In fact the CHP strength in Sarıyer has been so prominent that it even prompted some gerrymandering by officials in 2012 when three neighborhoods with strong AKP support were taken from Şişli district (A CHP stronghold) and tied to Sarıyer in order to lower the CHP advantage. Şişli district saw strong support for the DSP candidate Mustafa Sarıgül, who is now a CHP member, in the 2009 and 2011 elections. However, in three neighborhoods of Şişli, there was a conspicuous AKP advantage in 2011. The vote totals in the 2011 general elections from the three gerrymandered neighborhoods, Maslak, Huzur, and Ayazağa are below:

Maslak Mahallesi

AK Parti: 452

CHP:389

MHP:191

AKP Advantage: 63

 

Huzur Mahallesi

AK Parti: 2.060

CHP:2.621

MHP:636

CHP Advantage: 561

 

Ayazağa Mahallesi

AK Parti: 12.549

CHP: 3.424

MHP: 2.427

AKP Advantage: 9,125

 

Total:

AK Parti: 19.748

CHP: 15.994

MHP: 5.115

 

If these three neighborhoods had been added to Sarıyer in the 2011 elections, when the AKP won 71,301 votes and the CHP won 74,066 votes, the almost 4,000 extra AKP votes would have won the district for the party. By taking pro-AKP neighborhoods out of a district that they have no hope to win and putting them in a district that sees a tighter race the AKP can ensure electoral victory by way of gerrymandering, an unsightly scene for a democracy indeed.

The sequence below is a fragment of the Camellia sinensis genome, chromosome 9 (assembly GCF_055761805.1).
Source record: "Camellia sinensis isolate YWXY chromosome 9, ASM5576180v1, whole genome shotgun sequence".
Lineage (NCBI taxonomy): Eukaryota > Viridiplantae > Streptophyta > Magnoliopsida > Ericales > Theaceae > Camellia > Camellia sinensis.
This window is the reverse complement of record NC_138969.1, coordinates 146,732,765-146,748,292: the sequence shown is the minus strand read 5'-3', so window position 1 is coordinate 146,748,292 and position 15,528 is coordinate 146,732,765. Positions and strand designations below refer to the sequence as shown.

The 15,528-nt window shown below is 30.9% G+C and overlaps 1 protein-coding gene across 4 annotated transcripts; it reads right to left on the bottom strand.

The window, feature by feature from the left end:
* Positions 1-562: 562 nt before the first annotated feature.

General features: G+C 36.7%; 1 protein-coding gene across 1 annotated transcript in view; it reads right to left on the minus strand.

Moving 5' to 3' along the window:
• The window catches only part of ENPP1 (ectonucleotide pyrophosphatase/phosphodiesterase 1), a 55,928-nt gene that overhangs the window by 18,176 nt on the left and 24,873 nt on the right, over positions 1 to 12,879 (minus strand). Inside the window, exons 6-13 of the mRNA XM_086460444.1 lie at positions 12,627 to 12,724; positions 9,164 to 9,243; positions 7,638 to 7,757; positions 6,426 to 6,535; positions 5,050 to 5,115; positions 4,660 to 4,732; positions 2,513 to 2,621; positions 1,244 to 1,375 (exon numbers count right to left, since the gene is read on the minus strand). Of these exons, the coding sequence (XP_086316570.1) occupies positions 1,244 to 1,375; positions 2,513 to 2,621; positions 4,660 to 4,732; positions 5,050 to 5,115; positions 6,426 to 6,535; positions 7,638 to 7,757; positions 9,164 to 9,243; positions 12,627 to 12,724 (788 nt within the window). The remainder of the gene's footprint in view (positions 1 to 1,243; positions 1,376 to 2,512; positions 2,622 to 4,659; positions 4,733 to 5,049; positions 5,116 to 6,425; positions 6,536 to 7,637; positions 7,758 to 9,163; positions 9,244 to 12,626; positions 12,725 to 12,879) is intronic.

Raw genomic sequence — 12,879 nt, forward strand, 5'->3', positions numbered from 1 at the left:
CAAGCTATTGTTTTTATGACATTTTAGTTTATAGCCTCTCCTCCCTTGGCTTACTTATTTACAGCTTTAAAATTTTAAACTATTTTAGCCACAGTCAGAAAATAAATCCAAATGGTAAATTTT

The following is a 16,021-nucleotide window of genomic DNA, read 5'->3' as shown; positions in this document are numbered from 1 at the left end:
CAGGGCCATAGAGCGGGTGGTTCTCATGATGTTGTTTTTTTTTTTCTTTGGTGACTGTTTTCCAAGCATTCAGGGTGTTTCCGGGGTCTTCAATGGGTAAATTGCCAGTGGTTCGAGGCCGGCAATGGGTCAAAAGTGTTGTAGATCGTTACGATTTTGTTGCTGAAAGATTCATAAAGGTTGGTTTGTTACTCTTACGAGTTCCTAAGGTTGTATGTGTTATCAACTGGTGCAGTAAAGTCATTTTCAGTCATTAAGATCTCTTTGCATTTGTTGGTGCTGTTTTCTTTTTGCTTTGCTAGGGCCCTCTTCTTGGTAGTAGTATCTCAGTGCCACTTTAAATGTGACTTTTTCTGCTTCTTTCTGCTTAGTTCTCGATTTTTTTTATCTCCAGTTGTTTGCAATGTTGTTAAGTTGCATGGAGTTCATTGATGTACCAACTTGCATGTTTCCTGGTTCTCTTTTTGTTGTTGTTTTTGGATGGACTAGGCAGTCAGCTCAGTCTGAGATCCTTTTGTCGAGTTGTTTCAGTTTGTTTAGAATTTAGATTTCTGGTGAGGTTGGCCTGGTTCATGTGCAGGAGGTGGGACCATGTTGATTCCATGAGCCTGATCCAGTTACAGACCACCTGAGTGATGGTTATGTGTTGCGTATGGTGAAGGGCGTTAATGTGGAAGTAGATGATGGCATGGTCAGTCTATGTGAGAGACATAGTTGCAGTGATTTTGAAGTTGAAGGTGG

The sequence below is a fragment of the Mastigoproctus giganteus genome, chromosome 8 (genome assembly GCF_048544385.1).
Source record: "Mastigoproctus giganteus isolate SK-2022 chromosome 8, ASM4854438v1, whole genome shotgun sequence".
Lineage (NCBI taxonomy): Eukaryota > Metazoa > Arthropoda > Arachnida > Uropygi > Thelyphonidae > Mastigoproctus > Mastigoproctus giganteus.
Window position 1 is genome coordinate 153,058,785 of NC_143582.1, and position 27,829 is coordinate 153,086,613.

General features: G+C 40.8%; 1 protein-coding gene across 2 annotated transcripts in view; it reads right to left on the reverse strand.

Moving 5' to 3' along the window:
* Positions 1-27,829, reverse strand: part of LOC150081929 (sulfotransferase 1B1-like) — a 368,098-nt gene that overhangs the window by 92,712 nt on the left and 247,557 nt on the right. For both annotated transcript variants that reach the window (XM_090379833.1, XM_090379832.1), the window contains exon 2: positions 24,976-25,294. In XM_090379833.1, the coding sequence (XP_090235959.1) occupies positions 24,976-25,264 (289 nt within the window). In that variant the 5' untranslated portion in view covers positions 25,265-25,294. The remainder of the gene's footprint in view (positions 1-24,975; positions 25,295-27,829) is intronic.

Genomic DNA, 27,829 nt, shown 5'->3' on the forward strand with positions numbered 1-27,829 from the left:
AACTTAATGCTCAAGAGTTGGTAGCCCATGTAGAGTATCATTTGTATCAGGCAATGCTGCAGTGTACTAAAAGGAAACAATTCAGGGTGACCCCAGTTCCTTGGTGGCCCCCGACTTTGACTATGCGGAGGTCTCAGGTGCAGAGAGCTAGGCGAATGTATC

So back to the football. Beşiktaş have won the match 4-0, after much mutual chanting, and the atmosphere is, indeed brotherly. But not to the cops, who seem to want something to happen. They have blocked the exits, saying that the policy is home fans out first, then away fans. But that is in matches where there is tension right? And if there is no tension…why not create it—that seems to be the mentality of the cops. We’re literally locked in, and the Beşiktaş fans give our captors a little piece of their mind.

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A small chant of “Mustafa Kemalin Askerleriyiz” comes up—“We are Mustafa Kemal’s Soldiers” before a less political and more effective chant comes up from the Sarıyer stands.